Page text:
I decide to remain for a few days to contact ordinary people outside of the rarified atmosphere of the group visit and deepen my contact with individuals I have met. After two days in Sarajevo, I managed to find a bus service chancing the route to Zagreb. The journey is interrupted by a succession of paramilitary, civil police, and self-appointed vigilante drunks playing at being border guards.
In Zagreb I am greeted by the sight of young boys self-consciously sporting revolvers and automatic weapons. Whatever happens, the future will pay the price of this. Two hours later, guided through the blackout by young boys who explain to me that "the only good Serb is a dead Serb," I find the four-storey block of flats in Samobar where my wife's parents live. Two days later I kneel in front of the presidential palace in Zagreb with a young peace worker, Sandra, and place a rose with a note: "For the children who will die in a war."
I return to London. Sitting with my wife, I listen to reports that the Samobar barracks are under attack. We ring her parents and her father answers. He refuses to hide in the basement with his wife and neighbors. We can hear the bombs fall 100 meters away, and we persuade him to join his wife and lend her comfort.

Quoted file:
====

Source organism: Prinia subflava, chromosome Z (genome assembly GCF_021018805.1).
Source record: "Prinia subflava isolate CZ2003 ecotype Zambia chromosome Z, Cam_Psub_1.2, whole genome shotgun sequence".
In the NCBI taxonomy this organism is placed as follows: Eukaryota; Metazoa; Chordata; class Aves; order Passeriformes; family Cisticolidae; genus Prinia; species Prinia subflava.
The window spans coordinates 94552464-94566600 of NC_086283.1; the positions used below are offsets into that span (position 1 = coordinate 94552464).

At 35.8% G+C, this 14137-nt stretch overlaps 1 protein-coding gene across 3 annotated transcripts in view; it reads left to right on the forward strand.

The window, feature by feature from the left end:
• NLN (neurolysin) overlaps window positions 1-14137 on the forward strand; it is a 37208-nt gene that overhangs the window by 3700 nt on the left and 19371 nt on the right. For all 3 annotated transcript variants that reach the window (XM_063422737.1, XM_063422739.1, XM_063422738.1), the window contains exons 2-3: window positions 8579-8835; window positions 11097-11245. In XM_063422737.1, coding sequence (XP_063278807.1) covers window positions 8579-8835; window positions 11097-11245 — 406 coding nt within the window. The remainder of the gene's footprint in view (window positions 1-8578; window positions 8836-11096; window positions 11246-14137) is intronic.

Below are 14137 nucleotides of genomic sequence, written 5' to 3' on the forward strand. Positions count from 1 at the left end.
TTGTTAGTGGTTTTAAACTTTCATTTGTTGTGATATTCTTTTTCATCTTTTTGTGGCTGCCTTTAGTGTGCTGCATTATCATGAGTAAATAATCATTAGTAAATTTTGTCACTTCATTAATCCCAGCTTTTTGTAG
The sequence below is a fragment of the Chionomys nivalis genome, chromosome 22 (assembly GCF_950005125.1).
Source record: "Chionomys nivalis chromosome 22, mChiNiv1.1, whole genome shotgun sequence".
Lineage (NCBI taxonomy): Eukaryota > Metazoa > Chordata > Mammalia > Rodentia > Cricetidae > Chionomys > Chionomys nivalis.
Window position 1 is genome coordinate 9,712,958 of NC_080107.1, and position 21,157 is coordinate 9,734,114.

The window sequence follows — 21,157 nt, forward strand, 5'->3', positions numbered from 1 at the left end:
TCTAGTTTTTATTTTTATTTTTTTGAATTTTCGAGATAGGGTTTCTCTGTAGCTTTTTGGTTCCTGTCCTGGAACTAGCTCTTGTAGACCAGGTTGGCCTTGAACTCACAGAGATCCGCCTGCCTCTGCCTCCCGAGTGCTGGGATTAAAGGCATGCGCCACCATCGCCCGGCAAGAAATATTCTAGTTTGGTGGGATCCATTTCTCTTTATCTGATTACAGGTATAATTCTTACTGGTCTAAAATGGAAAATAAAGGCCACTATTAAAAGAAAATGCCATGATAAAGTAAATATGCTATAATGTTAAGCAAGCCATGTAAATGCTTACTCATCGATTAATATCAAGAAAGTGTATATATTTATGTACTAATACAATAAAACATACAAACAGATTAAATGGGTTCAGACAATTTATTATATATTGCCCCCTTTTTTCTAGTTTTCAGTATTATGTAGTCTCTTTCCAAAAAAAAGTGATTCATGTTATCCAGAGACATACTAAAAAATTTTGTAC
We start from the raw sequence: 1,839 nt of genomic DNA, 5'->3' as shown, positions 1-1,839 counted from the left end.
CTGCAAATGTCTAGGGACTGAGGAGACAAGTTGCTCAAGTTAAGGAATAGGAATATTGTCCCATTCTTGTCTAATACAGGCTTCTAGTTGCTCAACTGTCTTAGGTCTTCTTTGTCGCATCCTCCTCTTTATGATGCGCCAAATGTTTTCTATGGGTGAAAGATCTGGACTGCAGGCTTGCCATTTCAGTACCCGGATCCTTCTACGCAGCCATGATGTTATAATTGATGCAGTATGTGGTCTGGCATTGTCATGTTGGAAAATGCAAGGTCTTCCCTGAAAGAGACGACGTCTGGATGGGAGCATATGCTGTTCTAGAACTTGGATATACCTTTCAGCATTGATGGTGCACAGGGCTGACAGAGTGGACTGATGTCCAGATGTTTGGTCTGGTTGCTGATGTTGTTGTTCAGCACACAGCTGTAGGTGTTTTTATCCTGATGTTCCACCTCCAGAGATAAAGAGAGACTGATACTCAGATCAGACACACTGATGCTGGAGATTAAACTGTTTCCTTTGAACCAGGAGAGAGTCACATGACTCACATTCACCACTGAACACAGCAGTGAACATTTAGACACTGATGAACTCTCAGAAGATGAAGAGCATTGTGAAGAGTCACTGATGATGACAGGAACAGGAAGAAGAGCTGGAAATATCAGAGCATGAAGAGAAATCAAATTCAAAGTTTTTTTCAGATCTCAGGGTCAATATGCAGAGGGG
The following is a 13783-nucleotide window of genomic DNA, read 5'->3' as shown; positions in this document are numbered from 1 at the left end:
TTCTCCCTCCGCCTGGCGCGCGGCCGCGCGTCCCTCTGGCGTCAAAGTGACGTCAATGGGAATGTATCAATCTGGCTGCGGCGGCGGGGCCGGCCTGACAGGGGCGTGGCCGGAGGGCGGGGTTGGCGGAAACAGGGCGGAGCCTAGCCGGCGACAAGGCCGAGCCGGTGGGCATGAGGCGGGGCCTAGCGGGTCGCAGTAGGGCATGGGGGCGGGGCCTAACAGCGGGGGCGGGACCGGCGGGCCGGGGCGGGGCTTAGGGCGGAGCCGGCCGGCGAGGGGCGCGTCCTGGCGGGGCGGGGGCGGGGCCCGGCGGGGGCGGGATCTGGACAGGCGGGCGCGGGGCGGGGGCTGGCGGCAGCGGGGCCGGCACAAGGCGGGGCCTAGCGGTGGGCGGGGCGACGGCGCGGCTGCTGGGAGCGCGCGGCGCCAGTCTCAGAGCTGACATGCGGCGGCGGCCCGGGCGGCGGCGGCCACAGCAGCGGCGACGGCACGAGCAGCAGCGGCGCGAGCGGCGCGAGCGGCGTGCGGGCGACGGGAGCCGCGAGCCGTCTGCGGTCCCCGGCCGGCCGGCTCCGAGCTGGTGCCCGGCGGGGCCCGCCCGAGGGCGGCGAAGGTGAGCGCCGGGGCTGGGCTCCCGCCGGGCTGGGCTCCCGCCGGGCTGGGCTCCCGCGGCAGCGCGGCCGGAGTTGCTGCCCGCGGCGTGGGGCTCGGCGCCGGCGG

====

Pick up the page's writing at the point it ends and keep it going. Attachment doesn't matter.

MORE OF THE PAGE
The day after, the presidential palace is bombed, some say in retaliation for the attack on Samobar, some say it is a self-inflicted wound. The propaganda war, like the military one, is a nightmare of distortion and self-fulfilling myth. Its voice is very loud. At times it seems to overwhelm completely the voice of peace. The place where Sandra and I knelt to lay our flower, our seed of peace, is now a heap of rubble. The seed will need much watering.